Pundits in the African gas and oil sector began to see the African Continental Free Trade Area (AfCFTA) is a game-changer for their industry. They believe
free trade brings an economy of scale for a sector that accounts for 75pc of exports from Africa. The potential for growth in this industry is exponential; Africa is believed to have 71.pc of global reserves in gas, and a proven oil reserve of 125 billion bbl.
Trade barriers in high import tariffs have impacted the industry and left the market vulnerable. Pundits hope the implementation of AfCFTA will curb this by, “focusing more on growing intra-continental oil and gas trade,” which gives countries autonomy to govern their international trade agreements.
Ghana’s selection to host the Secretariat for the African Continental Free Trade Area (AfCFTA) is one of the factors that influenced the decision of the Californian-based social media company Twitter, Inc. , to establish its first physical presence in Africa. The company is hiring 11 people in Ghana to form a team of product, design, engineering, marketing and communications. However, team members will initially be working from their respective homes; Twitter eyes to open its office soon.
“To truly serve the public conversation, we must be more immersed in the rich and vibrant communities that drive the conversations taking place every day across the African continent,” the company said in a statement it issued.
Ghana’s reputation as a beacon of free speech in Africa and its open Internet ecosystem have contributed to its selection over larger economies in the continent such as Nigeria and South Africa.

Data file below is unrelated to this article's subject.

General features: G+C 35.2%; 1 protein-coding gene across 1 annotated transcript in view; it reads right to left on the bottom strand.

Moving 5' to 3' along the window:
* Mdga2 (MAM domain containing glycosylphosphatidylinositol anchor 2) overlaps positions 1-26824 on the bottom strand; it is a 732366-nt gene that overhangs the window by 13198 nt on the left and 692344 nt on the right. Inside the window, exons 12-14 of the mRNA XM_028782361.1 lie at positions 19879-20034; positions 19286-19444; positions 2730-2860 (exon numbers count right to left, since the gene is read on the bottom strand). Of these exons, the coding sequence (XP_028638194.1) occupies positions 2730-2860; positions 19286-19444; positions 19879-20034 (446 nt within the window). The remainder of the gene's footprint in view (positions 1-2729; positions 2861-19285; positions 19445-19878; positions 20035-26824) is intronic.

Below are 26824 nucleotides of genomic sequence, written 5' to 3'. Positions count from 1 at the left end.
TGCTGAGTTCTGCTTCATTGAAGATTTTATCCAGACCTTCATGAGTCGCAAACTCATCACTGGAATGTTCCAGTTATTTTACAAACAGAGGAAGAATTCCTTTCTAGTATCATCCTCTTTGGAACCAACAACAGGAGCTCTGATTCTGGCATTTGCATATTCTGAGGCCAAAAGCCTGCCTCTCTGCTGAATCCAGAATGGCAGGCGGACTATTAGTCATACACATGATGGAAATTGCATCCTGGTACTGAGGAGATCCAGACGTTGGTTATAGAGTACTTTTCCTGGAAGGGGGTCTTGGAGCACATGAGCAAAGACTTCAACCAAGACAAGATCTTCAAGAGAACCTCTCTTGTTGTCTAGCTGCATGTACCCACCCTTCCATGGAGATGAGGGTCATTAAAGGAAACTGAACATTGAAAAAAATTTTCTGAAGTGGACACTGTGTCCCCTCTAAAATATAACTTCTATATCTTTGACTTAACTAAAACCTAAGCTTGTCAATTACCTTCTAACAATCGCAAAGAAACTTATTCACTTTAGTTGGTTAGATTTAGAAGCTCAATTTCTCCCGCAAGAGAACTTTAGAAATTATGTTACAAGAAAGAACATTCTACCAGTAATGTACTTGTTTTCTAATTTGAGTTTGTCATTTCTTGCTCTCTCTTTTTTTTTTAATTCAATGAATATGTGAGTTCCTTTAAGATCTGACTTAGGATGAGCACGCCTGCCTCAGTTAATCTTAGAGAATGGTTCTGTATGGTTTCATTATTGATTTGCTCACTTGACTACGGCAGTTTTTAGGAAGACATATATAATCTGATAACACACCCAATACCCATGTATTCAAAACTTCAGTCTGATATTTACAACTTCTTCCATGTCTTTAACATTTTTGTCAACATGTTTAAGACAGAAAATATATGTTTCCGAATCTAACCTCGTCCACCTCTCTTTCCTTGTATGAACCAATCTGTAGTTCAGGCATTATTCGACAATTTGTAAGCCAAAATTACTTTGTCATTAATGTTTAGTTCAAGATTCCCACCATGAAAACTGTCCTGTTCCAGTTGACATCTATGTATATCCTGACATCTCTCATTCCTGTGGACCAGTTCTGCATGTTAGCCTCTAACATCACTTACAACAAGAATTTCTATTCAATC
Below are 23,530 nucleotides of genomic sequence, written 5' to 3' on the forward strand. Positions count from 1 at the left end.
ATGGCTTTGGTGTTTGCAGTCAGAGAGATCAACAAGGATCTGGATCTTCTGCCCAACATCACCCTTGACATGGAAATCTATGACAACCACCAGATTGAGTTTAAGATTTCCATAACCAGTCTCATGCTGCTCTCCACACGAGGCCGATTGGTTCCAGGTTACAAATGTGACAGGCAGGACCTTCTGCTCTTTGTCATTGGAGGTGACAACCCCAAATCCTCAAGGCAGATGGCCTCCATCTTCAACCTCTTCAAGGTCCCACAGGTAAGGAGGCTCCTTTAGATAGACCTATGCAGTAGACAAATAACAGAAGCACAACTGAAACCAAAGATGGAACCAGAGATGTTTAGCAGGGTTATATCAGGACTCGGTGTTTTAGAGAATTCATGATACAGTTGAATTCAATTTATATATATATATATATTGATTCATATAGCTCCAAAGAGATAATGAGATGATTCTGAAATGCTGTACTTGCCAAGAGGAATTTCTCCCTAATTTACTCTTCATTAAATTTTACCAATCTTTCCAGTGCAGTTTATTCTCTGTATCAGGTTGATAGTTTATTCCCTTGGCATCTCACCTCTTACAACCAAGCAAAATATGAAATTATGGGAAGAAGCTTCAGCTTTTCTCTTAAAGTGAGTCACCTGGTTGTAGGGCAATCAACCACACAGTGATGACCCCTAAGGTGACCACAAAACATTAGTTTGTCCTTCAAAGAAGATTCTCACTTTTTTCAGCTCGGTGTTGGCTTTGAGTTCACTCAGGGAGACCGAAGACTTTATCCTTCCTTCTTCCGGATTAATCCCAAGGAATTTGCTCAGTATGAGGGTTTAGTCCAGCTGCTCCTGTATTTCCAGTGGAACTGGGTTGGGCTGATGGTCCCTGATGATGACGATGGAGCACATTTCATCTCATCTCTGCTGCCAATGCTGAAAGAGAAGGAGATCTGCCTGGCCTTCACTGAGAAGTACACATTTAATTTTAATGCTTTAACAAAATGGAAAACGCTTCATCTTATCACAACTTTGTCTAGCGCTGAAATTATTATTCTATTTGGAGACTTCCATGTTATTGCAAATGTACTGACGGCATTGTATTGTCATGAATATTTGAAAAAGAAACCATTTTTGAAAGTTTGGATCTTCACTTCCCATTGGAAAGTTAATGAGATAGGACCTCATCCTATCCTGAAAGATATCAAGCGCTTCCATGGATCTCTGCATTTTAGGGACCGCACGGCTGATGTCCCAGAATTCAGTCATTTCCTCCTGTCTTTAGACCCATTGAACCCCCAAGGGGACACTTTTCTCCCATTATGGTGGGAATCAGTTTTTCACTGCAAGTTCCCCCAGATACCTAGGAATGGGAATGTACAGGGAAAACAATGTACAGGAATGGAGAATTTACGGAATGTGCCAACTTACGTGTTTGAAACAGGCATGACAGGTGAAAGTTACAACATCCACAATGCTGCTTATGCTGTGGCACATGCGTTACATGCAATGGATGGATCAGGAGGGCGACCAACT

Africa needs to expand a piloting project in establishing a pan-African Payment System to go the entire course with the implementation of AfCFTA. Underway in West Africa, COMESA’s Secretary-General, Chelisha Kapwepwe, believes this is one way of his organisation working together with the Accra headquartered AfCFTA. The Secretary-General for the AfCFTA, Wamkele Mene, was a guest in Lusaka, Zambia, in mid-April 2021 where he met with Kapwepwe, hoping to develop a working relationship with regional institutions such as the Trade & Development Bank, the African Trade Insurance Agency, and competition commission and business council under COMESA.
Several countries that signed up for AfCFTA may have the political will and the legal commitment to begin enforcing the free trade rules in Africa. But, capacity is altogether another matter. Inability to enforce customs agreements will be an Achilles hills of implementation of AfCFTA, Wamkele Mene, secretary-general, told a webinar organised by the Progressive Business Forum under the ANC, the ruling party in South Africa.
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